Week 36, 2020 – Adventures in Harmless Forgery

Anyone who knows me, knows that I’m a huge fan of Penny-Arcade. I’ve been reading the comic my entire adult life—which also happens to be how long it has existed—but I’m also an active P-A community member, and partake of the duo’s shenaniganry in all its various forms.

Which brings us to PAX, the Penny Arcade Expo. With 2020’s COVIDpocalypse, PAX West and PAX AUS have been canceled, instead replaced with the unprecedented 24-hour a day, 9-day extravaganza known as PAX Online. In addition to openly selling the show-exclusive West and AUS merch on the P-A store, they quickly made some PAX Online merch to offer, including a souvenir badge…knowing that most PAX attendees keep their badges as mementos. I ordered a set with my PAX:O merch, but unfortunately, even the first wave of badges wouldn’t ship until a month after the convention, so for me—an absolute freakin’ nerd who wanted a badge to wear during the con —that just wouldn’t do

I had the art for the PAX Online badge from the store listing… So I went looking for pictures of previous badges, hoping to find something I could use for size reference. I found a photo of a PAX South 2020 badge on a USPS label, so I used the height of the barcode as a reference dimension to set the scale in Photoshop’s “Image Analysis” mode.

Reference Images

From there, I worked it out to 2.75″ by 3.875″ with a .5″ by .125″ lanyard slot. I would later find out that this was close but not quite it, no doubt due to perspective foreshortening. The actual dimensions—as I got someone on the P-A discord to measure one of their badges for me—were 2.75″ by 4.00″, and while they confirmed the slot as .5″ by .125″ I’m now confident that it’s probably 15 by 3 millimeters. (Since that’s the most common hole that ID badge punches make.)

I worked my usual Illustrator sorcery; playing “CSI: Typography” and meticulously recreating the work of more talented artists, eventually arriving at a template of full-bleed artwork, with upper and lower art combinations for different real and fictional PAX shows, an additional mask layer for exporting screen-ready images, and a cut-layer for contour cutting the art in my Silhouette Cameo 3.

The next step was the physical construction… I didn’t want it to just be the usual laminated cardstock nonsense one might fabricate; it would be far too flimsy, and thus lack the verisimilitude I desired. I decided on a 3D printed card blank. I fired up Fusion 360 and designed it 1.5mm thick, and to the dimensions of the badge, complete with the lanyard slot… With one addition; a .25mm deep square cutout in the face for the hologram.

Badge blank in Fusion 360

On the PAX badges, there’s a foil-stamped ‘D-pad’ seal hologram, and originally I thought the best way to do that would be to lay down a square of hologram vinyl, and cut the shape out of the art… But that would leave me with these fiddly little flecks cut out of the art which wouldn’t stay put and would get lost. It wasn’t perfect, but it was much simpler to just cut the seal shape out of the hologram vinyl and lay it on top of the art, though I worried about its durability…luckily there was yet one more dimension to this.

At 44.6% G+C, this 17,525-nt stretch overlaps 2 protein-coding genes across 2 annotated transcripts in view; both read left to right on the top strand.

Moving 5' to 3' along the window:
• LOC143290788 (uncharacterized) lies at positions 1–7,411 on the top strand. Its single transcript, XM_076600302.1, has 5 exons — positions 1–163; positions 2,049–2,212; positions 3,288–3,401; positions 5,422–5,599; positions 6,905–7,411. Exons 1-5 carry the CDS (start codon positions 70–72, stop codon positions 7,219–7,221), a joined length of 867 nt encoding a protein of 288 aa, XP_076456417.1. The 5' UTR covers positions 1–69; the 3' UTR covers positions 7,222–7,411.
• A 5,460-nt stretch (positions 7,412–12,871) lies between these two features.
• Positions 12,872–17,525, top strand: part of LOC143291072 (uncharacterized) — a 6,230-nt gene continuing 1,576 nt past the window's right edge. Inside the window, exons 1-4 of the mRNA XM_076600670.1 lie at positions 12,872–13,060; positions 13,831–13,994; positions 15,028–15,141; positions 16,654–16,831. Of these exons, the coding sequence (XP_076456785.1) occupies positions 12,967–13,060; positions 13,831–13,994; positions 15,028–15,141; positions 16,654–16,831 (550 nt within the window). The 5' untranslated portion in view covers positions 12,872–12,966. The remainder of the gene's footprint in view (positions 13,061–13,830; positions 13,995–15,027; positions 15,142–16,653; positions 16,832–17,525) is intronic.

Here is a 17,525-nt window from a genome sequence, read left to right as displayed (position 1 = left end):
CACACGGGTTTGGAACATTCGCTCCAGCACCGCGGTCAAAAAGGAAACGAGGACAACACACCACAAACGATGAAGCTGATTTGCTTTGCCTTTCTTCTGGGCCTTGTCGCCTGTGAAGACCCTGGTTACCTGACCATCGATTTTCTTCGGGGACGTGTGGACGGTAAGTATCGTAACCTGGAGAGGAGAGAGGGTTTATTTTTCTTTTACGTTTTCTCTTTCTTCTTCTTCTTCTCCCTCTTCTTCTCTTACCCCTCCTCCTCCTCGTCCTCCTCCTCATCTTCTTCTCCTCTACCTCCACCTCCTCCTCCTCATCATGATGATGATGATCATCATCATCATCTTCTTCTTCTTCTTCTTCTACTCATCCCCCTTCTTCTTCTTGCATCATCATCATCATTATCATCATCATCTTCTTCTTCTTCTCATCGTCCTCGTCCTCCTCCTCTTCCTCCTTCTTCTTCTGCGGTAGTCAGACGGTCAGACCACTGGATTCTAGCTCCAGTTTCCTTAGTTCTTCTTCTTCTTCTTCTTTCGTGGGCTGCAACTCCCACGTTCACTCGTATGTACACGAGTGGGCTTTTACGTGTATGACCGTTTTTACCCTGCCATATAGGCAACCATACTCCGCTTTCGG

The inkjet-printable vinyl I was using for the artwork layer had a rather aggressively matte finish, it simply didn’t look like a badge. However! It just so happens that I have an entire roll of clear vinyl.

At first I tried cutting clear vinyl to match the badge and putting it on the already assembled badge…this was a stupid idea and I don’t know what I was thinking. It was near-impossible to align, and after even the slightest contact from the adhesive any attempt to reposition obliterated the printed surface. Oops!

What I finally settled on was printing the art, placing the seal, laminating it with the clear vinyl, and then cutting the entire stack-up with the Cameo. It took a bit of trial and error to find the settings to get a clean cut through the entire stack-up, but eventually it worked. I was rewarded with a clean, sharp and glossy die-cut sticker which could be easily affixed to the 3D printed blank—and even repositioned without issue —and looked absolutely fantastic!

Even with the thickness of the laminated stack-up, any imperfections in the 3D printed blank would show through, so I made sure to tweak my print settings to get a super-smooth finish, and then gave it a couple minutes of wet-sanding on a sheet of 600-grit 3M WetOrDry, just to make sure. I attached the card blank to the bottom of a 3M rubber sanding block with a square of carpet tape. It worked beautifully.

Anyway, with all that work done, all the separate pieces came together to form a fantastic PAX Online badge. Shadow Council; May my labors please you!

While my primary inspiration was the desire to have an actual PAX Online badge ready in time for the con, I was later spurred on to further greatness by a desire to substantiate my very own PAX Fantasy “Relaxed” badge from what appeared on the schedule as untitled kris straub panel.mp4 (Kris is such a nerd, bless his dorky soul!) the badge even has an NFC tag on the back which I later programmed with a URL for the YouTube video, at the timestamp where Kris begins to describe the badge! 😂 The ‘further greatness’ I went on to achieve also included combining my love of Elite: Dangerous with P-A’s own “PAX Explorer League” product line, envisioning future space-faring PAX conventions, and making my own 34th-century Space PAX badges.

I’ll be posting a follow-up when the real-fake PAX Online badge arrives, comparing it to my fake-fake badge and covering any additional musings and developments. Stay Tuned!

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